In that case, focus more on winning local search for your long-tail phrase rather than trying to slog it out for the single and double keywords.
Here’s how to get started:
Step 1: Identify your strengths
Effective marketing for restaurants begins with this. What’s your strong suit? What can you do better than anyone else in your industry? That’s what you want to be known for, and that’s one area you should try to get people to search for.
But try not to be such an “arteest” about it. If you normally use words like “piquant” and “delicately drizzled,” I’m sure your food is amazing, but please understand that no one talks that way. And they won’t Google your restaurant for that.
Try to talk like regular people talk when describing your core strength. No one is going to Google words like “piquant” or “delicately drizzled.”
“Who makes a hamburger that’s delicately drizzled with a piquant barbecue sauce?”
(I just Googled that phrase, and the answer is no one. No one makes that kind of hamburger.)
Try to talk how regular people talk. Ask your friends and regulars how they would describe your restaurant. Ask them what terms they would use to search for a restaurant like yours. Then, make sure you use those terms throughout your website. Put them on your menu. Include them in your TripAdvisor and Yelp listings.
If you want to toss in your arteest words, too, that’s fine. But your top priority needs to be the regular words that your customers (and potential customers) use.
Win one of those “Best of the City” contests? Put that on your website and make sure it’s in the title. Because people search for “the best (whatever)” in their city, and Google will find that phrase.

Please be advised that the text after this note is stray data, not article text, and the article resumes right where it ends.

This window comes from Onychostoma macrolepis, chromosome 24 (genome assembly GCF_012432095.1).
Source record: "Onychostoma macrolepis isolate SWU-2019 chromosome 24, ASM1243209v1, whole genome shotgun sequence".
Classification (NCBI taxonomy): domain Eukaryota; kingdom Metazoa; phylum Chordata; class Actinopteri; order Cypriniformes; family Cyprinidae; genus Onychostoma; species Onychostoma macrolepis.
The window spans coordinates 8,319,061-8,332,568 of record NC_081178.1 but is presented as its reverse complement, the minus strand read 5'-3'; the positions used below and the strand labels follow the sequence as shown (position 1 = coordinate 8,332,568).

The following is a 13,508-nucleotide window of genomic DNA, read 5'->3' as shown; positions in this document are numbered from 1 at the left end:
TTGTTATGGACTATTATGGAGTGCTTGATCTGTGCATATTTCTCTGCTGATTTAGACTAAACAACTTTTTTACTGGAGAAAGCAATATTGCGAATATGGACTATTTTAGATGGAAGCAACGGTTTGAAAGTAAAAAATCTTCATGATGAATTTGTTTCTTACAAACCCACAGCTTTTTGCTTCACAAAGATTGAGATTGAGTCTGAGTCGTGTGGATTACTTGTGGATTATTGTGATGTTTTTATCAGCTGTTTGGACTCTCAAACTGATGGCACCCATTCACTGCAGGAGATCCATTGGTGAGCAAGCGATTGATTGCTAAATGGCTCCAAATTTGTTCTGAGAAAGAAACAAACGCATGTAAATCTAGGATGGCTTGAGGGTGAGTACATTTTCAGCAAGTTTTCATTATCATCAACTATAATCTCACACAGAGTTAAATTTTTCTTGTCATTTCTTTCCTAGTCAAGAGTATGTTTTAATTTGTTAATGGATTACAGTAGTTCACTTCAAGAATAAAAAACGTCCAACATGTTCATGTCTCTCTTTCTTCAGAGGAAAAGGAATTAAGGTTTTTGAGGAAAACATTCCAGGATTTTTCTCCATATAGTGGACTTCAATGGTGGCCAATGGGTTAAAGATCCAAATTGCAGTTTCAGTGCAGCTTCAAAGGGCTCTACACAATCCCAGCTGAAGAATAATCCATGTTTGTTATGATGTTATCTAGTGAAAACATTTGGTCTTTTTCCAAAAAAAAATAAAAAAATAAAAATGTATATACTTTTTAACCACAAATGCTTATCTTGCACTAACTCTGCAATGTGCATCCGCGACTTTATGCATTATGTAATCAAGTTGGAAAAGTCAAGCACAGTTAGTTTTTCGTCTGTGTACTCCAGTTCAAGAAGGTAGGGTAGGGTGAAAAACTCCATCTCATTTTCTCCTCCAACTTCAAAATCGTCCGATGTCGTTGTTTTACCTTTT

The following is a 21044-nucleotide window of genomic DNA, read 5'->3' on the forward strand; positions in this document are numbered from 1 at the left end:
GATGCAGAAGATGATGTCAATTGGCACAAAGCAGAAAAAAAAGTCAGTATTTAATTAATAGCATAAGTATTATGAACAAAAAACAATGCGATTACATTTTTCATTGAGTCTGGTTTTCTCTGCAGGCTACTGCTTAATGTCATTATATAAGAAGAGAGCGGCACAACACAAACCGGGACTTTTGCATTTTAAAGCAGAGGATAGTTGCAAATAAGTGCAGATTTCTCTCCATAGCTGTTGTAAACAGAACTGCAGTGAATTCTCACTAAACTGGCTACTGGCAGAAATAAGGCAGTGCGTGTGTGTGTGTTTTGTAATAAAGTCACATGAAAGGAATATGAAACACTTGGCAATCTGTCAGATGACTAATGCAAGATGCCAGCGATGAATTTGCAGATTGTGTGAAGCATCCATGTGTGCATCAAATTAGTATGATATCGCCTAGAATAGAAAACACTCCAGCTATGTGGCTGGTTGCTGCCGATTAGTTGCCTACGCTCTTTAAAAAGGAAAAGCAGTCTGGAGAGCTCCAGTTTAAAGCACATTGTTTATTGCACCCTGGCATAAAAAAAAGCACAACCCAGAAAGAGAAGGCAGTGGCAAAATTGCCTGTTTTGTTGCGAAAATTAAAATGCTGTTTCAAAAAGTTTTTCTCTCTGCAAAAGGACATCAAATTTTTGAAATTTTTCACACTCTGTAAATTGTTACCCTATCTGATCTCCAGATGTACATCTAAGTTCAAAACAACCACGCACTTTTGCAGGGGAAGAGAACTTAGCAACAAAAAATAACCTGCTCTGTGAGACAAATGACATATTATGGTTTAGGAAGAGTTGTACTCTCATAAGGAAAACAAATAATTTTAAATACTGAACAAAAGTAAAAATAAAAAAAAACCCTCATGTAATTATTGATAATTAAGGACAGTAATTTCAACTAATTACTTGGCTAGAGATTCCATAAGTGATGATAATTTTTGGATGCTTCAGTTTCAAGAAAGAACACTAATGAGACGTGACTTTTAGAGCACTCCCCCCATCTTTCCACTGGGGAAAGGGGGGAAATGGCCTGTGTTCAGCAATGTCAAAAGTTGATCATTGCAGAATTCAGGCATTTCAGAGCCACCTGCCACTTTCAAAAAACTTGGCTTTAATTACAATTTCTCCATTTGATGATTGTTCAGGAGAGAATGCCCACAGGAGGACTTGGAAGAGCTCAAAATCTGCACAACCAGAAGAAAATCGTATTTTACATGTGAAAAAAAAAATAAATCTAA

A very compelling reason to put that “best of” language on your website? People are asking their phones about it.
Step 2: Answer the questions people are asking
A few years ago, when we did a Google search we’d have type in a phrase like “hamburgers Orlando grass-fed best” to see what came up. And Google would return different results, depending on the order of the keywords entered. It also didn’t know that “hamburger” and “cheeseburger” meant almost the same thing so we might have to do two searches, and we would still get completely different results.
But Google has gotten smarter over the years and this has implications for those who plan marketing for restaurants. Now Google understands synonyms and similar spellings. For example, they know that “hamburger” and “cheeseburger” mean the same thing. They know that “grass fed,” “grass-fed,” and “grass fed” all mean the same thing. And they know that Orlando and Central Florida are in the same place on the map.
They have been learning by paying attention to how people talk to them through Siri, Cortana, Alexa, Google Assistant and even by creating transcripts of your Google Voice voicemails and YouTube videos. Add to that the explosive growth of these voice-activated assistants, and more people are now speaking to their computers to get information.